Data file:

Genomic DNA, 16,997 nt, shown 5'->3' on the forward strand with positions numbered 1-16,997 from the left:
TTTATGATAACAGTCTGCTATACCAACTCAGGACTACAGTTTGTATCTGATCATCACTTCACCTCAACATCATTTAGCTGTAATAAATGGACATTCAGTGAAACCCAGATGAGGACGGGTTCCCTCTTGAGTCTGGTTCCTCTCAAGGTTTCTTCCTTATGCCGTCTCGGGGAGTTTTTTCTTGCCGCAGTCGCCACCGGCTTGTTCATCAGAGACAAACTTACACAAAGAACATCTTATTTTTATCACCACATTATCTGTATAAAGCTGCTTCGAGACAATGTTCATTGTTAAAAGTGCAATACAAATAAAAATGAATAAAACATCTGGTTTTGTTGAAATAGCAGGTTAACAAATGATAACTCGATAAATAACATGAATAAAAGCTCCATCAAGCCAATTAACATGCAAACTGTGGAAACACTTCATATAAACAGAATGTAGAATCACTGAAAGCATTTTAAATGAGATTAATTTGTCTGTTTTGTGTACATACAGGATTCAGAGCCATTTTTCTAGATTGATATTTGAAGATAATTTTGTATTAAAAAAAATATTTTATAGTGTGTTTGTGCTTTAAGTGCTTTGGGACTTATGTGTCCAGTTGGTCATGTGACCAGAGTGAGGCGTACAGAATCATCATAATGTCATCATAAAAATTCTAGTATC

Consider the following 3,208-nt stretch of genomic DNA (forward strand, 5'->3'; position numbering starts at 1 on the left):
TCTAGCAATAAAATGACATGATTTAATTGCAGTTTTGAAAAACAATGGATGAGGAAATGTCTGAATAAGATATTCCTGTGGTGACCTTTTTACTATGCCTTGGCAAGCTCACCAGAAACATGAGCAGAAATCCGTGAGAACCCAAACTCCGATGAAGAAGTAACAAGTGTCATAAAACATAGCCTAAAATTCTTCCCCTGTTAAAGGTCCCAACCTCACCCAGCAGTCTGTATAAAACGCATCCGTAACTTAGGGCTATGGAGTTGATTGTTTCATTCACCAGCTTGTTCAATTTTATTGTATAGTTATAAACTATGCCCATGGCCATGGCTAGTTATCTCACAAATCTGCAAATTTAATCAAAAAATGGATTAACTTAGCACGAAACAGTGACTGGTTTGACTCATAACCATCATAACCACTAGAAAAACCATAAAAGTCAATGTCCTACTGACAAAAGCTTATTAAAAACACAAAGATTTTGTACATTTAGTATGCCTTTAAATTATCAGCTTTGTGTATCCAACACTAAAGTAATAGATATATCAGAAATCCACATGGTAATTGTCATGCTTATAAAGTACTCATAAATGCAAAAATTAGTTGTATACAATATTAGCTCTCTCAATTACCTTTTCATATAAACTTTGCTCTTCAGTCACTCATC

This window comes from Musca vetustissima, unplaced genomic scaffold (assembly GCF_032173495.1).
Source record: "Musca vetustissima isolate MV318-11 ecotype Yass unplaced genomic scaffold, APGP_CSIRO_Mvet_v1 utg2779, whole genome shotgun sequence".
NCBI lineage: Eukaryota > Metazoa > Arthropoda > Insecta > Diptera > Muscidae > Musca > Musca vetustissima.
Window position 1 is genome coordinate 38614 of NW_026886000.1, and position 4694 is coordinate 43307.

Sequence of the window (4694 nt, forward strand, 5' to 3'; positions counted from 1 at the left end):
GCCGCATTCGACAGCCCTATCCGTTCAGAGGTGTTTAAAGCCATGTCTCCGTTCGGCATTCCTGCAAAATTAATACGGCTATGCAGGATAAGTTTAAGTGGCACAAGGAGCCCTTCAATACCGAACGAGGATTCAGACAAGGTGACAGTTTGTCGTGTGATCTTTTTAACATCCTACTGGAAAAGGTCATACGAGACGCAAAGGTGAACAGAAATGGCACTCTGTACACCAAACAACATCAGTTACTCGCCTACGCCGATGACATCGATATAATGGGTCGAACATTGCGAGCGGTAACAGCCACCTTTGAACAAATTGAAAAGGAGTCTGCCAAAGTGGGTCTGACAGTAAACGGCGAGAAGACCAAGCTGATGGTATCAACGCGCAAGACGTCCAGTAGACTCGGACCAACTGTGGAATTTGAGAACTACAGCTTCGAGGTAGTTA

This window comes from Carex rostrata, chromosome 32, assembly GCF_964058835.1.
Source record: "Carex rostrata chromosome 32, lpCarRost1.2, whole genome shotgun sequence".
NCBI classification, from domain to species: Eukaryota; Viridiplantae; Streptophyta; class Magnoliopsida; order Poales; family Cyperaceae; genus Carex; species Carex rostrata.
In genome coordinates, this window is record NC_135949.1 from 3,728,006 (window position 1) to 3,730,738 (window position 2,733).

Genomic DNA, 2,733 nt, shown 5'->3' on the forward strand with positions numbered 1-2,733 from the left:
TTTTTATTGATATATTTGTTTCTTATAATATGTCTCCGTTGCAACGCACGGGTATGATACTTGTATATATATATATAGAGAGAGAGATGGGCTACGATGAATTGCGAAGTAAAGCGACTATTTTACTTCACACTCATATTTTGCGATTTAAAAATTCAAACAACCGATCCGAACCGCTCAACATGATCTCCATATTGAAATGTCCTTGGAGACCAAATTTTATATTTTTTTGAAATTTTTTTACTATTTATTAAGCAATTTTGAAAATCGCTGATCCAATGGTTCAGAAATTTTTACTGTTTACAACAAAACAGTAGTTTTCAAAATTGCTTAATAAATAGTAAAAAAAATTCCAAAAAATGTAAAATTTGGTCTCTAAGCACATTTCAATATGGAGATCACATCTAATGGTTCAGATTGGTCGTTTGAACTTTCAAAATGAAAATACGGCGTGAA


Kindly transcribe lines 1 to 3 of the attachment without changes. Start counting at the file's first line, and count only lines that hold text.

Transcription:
Genomic DNA, 16,997 nt, shown 5'->3' on the forward strand with positions numbered 1-16,997 from the left:
TTTATGATAACAGTCTGCTATACCAACTCAGGACTACAGTTTGTATCTGATCATCACTTCACCTCAACATCATTTAGCTGTAATAAATGGACATTCAGTGAAACCCAGATGAGGACGGGTTCCCTCTTGAGTCTGGTTCCTCTCAAGGTTTCTTCCTTATGCCGTCTCGGGGAGTTTTTTCTTGCCGCAGTCGCCACCGGCTTGTTCATCAGAGACAAACTTACACAAAGAACATCTTATTTTTATCACCACATTATCTGTATAAAGCTGCTTCGAGACAATGTTCATTGTTAAAAGTGCAATACAAATAAAAATGAATAAAACATCTGGTTTTGTTGAAATAGCAGGTTAACAAATGATAACTCGATAAATAACATGAATAAAAGCTCCATCAAGCCAATTAACATGCAAACTGTGGAAACACTTCATATAAACAGAATGTAGAATCACTGAAAGCATTTTAAATGAGATTAATTTGTCTGTTTTGTGTACATACAGGATTCAGAGCCATTTTTCTAGATTGATATTTGAAGATAATTTTGTATTAAAAAAAATATTTTATAGTGTGTTTGTGCTTTAAGTGCTTTGGGACTTATGTGTCCAGTTGGTCATGTGACCAGAGTGAGGCGTACAGAATCATCATAATGTCATCATAAAAATTCTAGTATC

Consider the following 3,208-nt stretch of genomic DNA (forward strand, 5'->3'; position numbering starts at 1 on the left):